• 22. Writing Animation Notes to Yourself

      2:26
    • 23. Addressing Our Own Notes

      7:11
    • 24. Evaluating the Run Animation So Far

      0:35
    • 25. Troubleshooting From the Front View

      1:29
    • 26. Reducing the Head Ups and Downs

      2:18
    • 27. Introducing Back and Forth Body Motion

      1:35
    • 28. Troubleshooting the Face Animation

      0:24
    • 29. Watching the Animation on Twos

      0:21
    • 30. Make the Character Run Through Space

      2:52
    • 31. Splining the Body Animation

      13:01
    • 32. 032 Restoring Some of the Heads Ups and Down

      6:10
    • 33. Splining the Feet

      5:20
    • 34. Copying the Foot Animation to the Opposite Side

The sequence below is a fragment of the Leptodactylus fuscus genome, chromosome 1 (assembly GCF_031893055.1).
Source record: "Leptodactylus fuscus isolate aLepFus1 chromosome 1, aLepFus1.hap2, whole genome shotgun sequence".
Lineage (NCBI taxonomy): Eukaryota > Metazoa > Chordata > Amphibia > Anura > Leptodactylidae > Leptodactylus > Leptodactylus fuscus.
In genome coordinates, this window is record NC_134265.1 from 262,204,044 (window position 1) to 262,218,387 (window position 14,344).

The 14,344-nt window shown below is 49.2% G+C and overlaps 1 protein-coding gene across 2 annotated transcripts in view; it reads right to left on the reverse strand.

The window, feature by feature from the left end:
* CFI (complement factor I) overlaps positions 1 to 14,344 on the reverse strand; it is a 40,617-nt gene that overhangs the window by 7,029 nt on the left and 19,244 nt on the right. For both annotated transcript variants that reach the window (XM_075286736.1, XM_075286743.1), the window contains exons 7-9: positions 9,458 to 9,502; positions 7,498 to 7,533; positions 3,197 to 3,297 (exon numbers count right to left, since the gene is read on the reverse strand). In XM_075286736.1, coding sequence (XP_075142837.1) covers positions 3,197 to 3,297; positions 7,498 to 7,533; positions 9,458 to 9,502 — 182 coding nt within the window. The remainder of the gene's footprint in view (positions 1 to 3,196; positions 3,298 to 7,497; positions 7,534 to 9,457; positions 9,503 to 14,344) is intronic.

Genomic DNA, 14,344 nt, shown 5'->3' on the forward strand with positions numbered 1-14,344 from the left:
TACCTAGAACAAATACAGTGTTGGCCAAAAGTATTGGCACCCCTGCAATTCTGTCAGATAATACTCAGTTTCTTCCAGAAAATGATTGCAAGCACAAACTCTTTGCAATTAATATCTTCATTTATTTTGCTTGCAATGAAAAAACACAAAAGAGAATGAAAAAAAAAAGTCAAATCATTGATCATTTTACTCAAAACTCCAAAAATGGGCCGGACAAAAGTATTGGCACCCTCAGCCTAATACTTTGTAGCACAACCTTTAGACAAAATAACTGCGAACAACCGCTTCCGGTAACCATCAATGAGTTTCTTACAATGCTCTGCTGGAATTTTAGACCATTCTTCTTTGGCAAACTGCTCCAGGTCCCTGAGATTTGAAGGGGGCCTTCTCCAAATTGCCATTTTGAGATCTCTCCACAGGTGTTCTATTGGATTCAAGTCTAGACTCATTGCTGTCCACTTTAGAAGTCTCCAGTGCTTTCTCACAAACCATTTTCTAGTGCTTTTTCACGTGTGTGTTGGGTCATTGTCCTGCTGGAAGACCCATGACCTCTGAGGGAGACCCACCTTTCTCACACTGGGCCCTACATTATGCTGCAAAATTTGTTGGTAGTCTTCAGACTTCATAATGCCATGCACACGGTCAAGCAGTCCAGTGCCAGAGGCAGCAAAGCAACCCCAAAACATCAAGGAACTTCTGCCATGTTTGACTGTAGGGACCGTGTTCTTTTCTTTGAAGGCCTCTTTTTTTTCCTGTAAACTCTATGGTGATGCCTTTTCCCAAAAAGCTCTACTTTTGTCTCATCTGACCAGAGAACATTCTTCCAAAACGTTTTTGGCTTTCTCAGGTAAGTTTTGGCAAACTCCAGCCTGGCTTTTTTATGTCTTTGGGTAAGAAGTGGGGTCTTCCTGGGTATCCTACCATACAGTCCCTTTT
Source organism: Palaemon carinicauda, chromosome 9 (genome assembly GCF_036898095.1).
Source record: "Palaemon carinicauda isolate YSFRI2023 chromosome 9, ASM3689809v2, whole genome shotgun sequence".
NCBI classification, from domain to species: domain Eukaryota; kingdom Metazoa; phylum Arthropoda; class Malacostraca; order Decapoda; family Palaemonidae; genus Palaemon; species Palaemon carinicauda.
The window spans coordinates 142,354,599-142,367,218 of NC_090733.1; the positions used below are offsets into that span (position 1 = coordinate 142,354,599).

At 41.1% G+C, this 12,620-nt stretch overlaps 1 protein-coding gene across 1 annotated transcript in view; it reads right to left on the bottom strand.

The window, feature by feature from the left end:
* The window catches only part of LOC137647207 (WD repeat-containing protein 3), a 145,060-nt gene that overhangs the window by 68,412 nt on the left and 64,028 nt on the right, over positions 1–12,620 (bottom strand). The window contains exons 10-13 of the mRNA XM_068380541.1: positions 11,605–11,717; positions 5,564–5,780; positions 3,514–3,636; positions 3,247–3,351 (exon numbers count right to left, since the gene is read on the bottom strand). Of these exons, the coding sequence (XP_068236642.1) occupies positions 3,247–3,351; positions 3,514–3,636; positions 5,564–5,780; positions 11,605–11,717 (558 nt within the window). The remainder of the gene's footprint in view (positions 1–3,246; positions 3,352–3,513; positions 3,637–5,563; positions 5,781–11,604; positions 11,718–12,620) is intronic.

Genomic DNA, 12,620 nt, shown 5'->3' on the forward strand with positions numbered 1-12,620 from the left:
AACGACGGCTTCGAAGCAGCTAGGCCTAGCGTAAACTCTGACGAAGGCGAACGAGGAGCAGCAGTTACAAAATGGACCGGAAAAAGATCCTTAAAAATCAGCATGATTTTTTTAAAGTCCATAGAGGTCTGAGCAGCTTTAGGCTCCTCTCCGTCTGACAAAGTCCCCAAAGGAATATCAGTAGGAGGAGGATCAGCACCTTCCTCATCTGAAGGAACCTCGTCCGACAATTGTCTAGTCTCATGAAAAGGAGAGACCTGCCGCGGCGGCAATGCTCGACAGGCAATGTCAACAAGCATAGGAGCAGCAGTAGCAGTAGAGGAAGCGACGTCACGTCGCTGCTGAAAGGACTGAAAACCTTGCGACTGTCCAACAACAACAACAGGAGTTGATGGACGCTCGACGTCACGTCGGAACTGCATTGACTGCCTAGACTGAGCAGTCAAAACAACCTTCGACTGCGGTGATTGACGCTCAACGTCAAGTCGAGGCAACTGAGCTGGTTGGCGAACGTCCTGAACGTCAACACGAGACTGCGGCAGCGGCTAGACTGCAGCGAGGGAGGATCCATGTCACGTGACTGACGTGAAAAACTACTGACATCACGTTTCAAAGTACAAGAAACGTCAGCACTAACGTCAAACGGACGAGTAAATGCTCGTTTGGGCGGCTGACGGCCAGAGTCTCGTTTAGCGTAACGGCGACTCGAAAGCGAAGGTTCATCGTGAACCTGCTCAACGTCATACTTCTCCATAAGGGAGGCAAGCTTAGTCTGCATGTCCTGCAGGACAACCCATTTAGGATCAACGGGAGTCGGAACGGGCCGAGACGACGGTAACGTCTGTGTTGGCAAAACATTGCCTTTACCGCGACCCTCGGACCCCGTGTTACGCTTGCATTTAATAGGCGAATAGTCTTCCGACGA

4:15
    • 35. Splining the Arms

      1:53
    • 36. Tweaking the Splining

      2:50
    • 37. Cleaning IK Pops

      1:17
    • 38. Conclusion and Outro

      0:58
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About This Class

Learn efficient 3D animation workflows by delivering a professional looking, anime inspired, stylized female run animation  in Autodesk Maya.

This course is designed for beginner animators who understand the basics of the workflow but struggle to give their animation that level of quality and believability typical of professional products.

43f414fb.jpg

Together with walks and jumps, runs are one of the key blocks of body mechanics animation. Mastering those essential movements in 3D animation gives you the confidence and skills to control your human characters in more articulated body mechanics shots.

At the end of this course you will be able to confidently animate a stylized run, interpret reference footage for animation, and adopt the same techniques professionals employ to produce industry standard animations.

You will learn about:

  • Working with video references